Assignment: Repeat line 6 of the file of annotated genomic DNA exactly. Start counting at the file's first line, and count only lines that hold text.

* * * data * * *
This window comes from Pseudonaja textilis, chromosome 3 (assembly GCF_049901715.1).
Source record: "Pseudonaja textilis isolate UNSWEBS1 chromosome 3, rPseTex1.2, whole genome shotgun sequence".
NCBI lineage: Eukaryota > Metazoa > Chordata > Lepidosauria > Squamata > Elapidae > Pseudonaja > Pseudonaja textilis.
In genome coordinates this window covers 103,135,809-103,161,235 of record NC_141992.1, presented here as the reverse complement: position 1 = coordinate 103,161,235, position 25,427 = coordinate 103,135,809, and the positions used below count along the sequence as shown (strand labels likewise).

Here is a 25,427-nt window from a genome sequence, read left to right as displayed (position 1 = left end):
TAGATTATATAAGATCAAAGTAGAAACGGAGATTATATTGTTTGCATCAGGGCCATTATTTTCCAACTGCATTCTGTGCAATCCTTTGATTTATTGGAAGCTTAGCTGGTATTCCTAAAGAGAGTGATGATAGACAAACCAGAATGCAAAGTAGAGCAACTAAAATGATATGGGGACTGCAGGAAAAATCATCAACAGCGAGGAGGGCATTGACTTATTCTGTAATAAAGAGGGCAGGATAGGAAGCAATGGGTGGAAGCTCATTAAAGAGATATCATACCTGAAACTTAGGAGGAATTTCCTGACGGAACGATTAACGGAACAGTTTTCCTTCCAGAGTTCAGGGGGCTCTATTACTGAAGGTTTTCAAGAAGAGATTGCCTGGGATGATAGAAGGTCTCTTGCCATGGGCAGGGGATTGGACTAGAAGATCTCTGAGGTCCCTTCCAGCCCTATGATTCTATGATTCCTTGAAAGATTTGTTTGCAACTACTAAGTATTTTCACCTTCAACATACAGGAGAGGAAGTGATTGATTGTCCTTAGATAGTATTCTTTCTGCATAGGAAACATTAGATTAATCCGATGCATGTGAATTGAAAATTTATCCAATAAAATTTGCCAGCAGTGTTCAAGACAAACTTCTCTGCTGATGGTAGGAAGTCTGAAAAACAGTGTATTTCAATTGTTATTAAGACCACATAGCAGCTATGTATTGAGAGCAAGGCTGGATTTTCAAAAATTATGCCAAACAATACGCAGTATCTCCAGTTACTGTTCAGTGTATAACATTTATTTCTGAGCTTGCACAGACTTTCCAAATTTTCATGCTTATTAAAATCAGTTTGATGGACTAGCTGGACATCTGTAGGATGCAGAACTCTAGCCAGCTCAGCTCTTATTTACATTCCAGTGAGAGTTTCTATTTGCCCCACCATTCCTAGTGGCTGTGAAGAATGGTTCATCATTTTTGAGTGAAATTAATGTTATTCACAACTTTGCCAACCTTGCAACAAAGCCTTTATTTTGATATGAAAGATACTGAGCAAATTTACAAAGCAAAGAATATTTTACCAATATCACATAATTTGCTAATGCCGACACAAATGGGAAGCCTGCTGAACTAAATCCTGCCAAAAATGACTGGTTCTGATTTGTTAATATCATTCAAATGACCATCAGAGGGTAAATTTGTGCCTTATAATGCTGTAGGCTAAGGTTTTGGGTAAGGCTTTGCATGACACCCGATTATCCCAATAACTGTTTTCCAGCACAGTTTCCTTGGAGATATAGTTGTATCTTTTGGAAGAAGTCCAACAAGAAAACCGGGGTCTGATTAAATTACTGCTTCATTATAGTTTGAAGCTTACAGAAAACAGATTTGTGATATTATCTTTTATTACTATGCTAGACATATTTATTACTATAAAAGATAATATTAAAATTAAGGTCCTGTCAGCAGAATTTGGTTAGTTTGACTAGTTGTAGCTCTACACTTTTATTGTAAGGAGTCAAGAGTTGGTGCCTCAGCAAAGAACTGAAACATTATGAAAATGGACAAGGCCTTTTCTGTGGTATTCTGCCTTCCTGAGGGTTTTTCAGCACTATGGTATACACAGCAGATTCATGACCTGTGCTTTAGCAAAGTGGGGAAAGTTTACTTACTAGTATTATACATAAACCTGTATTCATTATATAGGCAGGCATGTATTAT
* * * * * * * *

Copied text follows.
TAGATTATATAAGATCAAAGTAGAAACGGAGATTATATTGTTTGCATCAGGGCCATTATTTTCCAACTGCATTCTGTGCAATCCTTTGATTTATTGGAAGCTTAGCTGGTATTCCTAAAGAGAGTGATGATAGACAAACCAGAATGCAAAGTAGAGCAACTAAAATGATATGGGGACTGCAGGAAAAATCATCAACAGCGAGGAGGGCATTGACTTATTCTGTAATAAAGAGGGCAGGATAGGAAGCAATGGGTGGAAGCTCATTAAAGAGATATCATACCTGAAACTTAGGAGGAATTTCCTGACGGAACGATTAACGGAACAGTTTTCCTTCCAGAGTTCAGGGGGCTCTATTACTGAAGGTTTTCAAGAAGAGATTGCCTGGGATGATAGAAGGTCTCTTGCCATGGGCAGGGGATTGGACTAGAAGATCTCTGAGGTCCCTTCCAGCCCTATGATTCTATGATTCCTTGAAAGATTTGTTTGCAACTACTAAGTATTTTCACCTTCAACATACAGGAGAGGAAGTGATTGATTGTCCTTAGATAGTATTCTTTCTGCATAGGAAACATTAGATTAATCCGATGCATGTGAATTGAAAATTTATCCAATAAAATTTGCCAGCAGTGTTCAAGACAAACTTCTCTGCTGATGGTAGGAAGTCTGAAAAACAGTGTATTTCAATTGTTATTAAGACCACATAGCAGCTATGTATTGAGAGCAAGGCTGGATTTTCAAAAATTATGCCAAACAATACGCAGTATCTCCAGTTACTGTTCAGTGTATAACATTTATTTCTGAGCTTGCACAGACTTTCCAAATTTTCATGCTTATTAAAATCAGTTTGATGGACTAGCTGGACATCTGTAGGATGCAGAACTCTAGCCAGCTCAGCTCTTATTTACATTCCAGTGAGAGTTTCTATTTGCCCCACCATTCCTAGTGGCTGTGAAGAATGGTTCATCATTTTTGAGTGAAATTAATGTTATTCACAACTTTGCCAACCTTGCAACAAAGCCTTTATTTTGATATGAAAGATACTGAGCAAATTTACAAAGCAAAGAATATTTTACCAATATCACATAATTTGCTAATGCCGACACAAATGGGAAGCCTGCTGAACTAAATCCTGCCAAAAATGACTGGTTCTGATTTGTTAATATCATTCAAATGACCATCAGAGGGTAAATTTGTGCCTTATAATGCTGTAGGCTAAGGTTTTGGGTAAGGCTTTGCATGACACCCGATTATCCCAATAACTGTTTTCCAGCACAGTTTCCTTGGAGATATAGTTGTATCTTTTGGAAGAAGTCCAACAAGAAAACCGGGGTCTGATTAAATTACTGCTTCATTATAGTTTGAAGCTTACAGAAAACAGATTTGTGATATTATCTTTTATTACTATGCTAGACATATTTATTACTATAAAAGATAATATTAAAATTAAGGTCCTGTCAGCAGAATTTGGTTAGTTTGACTAGTTGTAGCTCTACACTTTTATTGTAAGGAGTCAAGAGTTGGTGCCTCAGCAAAGAACTGAAACATTATGAAAATGGACAAGGCCTTTTCTGTGGTATTCTGCCTTCCTGAGGGTTTTTCAGCACTATGGTATACACAGCAGATTCATGACCTGTGCTTTAGCAAAGTGGGGAAAGTTTACTTACTAGTATTATACATAAACCTGTATTCATTATATAGGCAGGCATGTATTAT